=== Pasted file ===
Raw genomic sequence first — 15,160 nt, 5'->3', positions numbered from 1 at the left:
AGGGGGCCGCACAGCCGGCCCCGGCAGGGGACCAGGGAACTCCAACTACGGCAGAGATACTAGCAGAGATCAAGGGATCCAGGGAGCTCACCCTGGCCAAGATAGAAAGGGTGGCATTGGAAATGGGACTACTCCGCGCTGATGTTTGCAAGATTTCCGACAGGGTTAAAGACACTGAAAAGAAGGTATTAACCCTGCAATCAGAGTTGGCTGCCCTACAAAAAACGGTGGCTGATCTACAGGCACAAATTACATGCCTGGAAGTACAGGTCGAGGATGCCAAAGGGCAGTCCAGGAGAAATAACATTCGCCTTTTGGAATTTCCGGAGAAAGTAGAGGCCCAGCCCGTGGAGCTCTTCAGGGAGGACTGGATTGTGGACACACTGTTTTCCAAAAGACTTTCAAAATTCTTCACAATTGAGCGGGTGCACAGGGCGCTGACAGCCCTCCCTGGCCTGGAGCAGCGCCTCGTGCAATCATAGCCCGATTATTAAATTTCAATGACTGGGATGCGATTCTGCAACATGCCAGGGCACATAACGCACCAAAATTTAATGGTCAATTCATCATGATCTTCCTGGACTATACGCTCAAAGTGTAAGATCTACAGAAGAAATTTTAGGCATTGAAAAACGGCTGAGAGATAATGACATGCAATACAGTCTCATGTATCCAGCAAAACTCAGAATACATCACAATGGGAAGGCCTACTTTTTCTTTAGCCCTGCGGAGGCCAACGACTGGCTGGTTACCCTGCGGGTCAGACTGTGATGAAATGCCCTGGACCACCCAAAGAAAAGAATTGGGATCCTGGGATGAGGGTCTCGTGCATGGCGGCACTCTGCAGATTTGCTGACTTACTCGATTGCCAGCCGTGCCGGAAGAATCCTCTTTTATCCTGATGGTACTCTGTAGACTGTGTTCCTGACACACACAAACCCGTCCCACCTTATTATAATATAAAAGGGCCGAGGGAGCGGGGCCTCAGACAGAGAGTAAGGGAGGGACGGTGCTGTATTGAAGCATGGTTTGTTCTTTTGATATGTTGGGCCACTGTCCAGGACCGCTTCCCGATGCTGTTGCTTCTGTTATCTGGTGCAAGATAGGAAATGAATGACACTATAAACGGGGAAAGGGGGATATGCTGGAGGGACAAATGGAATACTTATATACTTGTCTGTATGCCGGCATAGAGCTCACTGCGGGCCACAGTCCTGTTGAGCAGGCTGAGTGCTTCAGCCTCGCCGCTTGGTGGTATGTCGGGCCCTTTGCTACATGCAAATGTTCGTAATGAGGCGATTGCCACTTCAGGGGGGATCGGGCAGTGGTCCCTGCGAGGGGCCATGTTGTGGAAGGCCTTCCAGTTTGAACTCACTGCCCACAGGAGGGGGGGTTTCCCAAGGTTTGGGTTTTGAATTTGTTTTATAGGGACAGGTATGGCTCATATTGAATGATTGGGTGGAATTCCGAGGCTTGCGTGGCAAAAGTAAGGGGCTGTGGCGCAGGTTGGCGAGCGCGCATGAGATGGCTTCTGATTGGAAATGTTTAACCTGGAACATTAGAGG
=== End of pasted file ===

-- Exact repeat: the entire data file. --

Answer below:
Raw genomic sequence first — 15,160 nt, 5'->3', positions numbered from 1 at the left:
AGGGGGCCGCACAGCCGGCCCCGGCAGGGGACCAGGGAACTCCAACTACGGCAGAGATACTAGCAGAGATCAAGGGATCCAGGGAGCTCACCCTGGCCAAGATAGAAAGGGTGGCATTGGAAATGGGACTACTCCGCGCTGATGTTTGCAAGATTTCCGACAGGGTTAAAGACACTGAAAAGAAGGTATTAACCCTGCAATCAGAGTTGGCTGCCCTACAAAAAACGGTGGCTGATCTACAGGCACAAATTACATGCCTGGAAGTACAGGTCGAGGATGCCAAAGGGCAGTCCAGGAGAAATAACATTCGCCTTTTGGAATTTCCGGAGAAAGTAGAGGCCCAGCCCGTGGAGCTCTTCAGGGAGGACTGGATTGTGGACACACTGTTTTCCAAAAGACTTTCAAAATTCTTCACAATTGAGCGGGTGCACAGGGCGCTGACAGCCCTCCCTGGCCTGGAGCAGCGCCTCGTGCAATCATAGCCCGATTATTAAATTTCAATGACTGGGATGCGATTCTGCAACATGCCAGGGCACATAACGCACCAAAATTTAATGGTCAATTCATCATGATCTTCCTGGACTATACGCTCAAAGTGTAAGATCTACAGAAGAAATTTTAGGCATTGAAAAACGGCTGAGAGATAATGACATGCAATACAGTCTCATGTATCCAGCAAAACTCAGAATACATCACAATGGGAAGGCCTACTTTTTCTTTAGCCCTGCGGAGGCCAACGACTGGCTGGTTACCCTGCGGGTCAGACTGTGATGAAATGCCCTGGACCACCCAAAGAAAAGAATTGGGATCCTGGGATGAGGGTCTCGTGCATGGCGGCACTCTGCAGATTTGCTGACTTACTCGATTGCCAGCCGTGCCGGAAGAATCCTCTTTTATCCTGATGGTACTCTGTAGACTGTGTTCCTGACACACACAAACCCGTCCCACCTTATTATAATATAAAAGGGCCGAGGGAGCGGGGCCTCAGACAGAGAGTAAGGGAGGGACGGTGCTGTATTGAAGCATGGTTTGTTCTTTTGATATGTTGGGCCACTGTCCAGGACCGCTTCCCGATGCTGTTGCTTCTGTTATCTGGTGCAAGATAGGAAATGAATGACACTATAAACGGGGAAAGGGGGATATGCTGGAGGGACAAATGGAATACTTATATACTTGTCTGTATGCCGGCATAGAGCTCACTGCGGGCCACAGTCCTGTTGAGCAGGCTGAGTGCTTCAGCCTCGCCGCTTGGTGGTATGTCGGGCCCTTTGCTACATGCAAATGTTCGTAATGAGGCGATTGCCACTTCAGGGGGGATCGGGCAGTGGTCCCTGCGAGGGGCCATGTTGTGGAAGGCCTTCCAGTTTGAACTCACTGCCCACAGGAGGGGGGGTTTCCCAAGGTTTGGGTTTTGAATTTGTTTTATAGGGACAGGTATGGCTCATATTGAATGATTGGGTGGAATTCCGAGGCTTGCGTGGCAAAAGTAAGGGGCTGTGGCGCAGGTTGGCGAGCGCGCATGAGATGGCTTCTGATTGGAAATGTTTAACCTGGAACATTAGAGG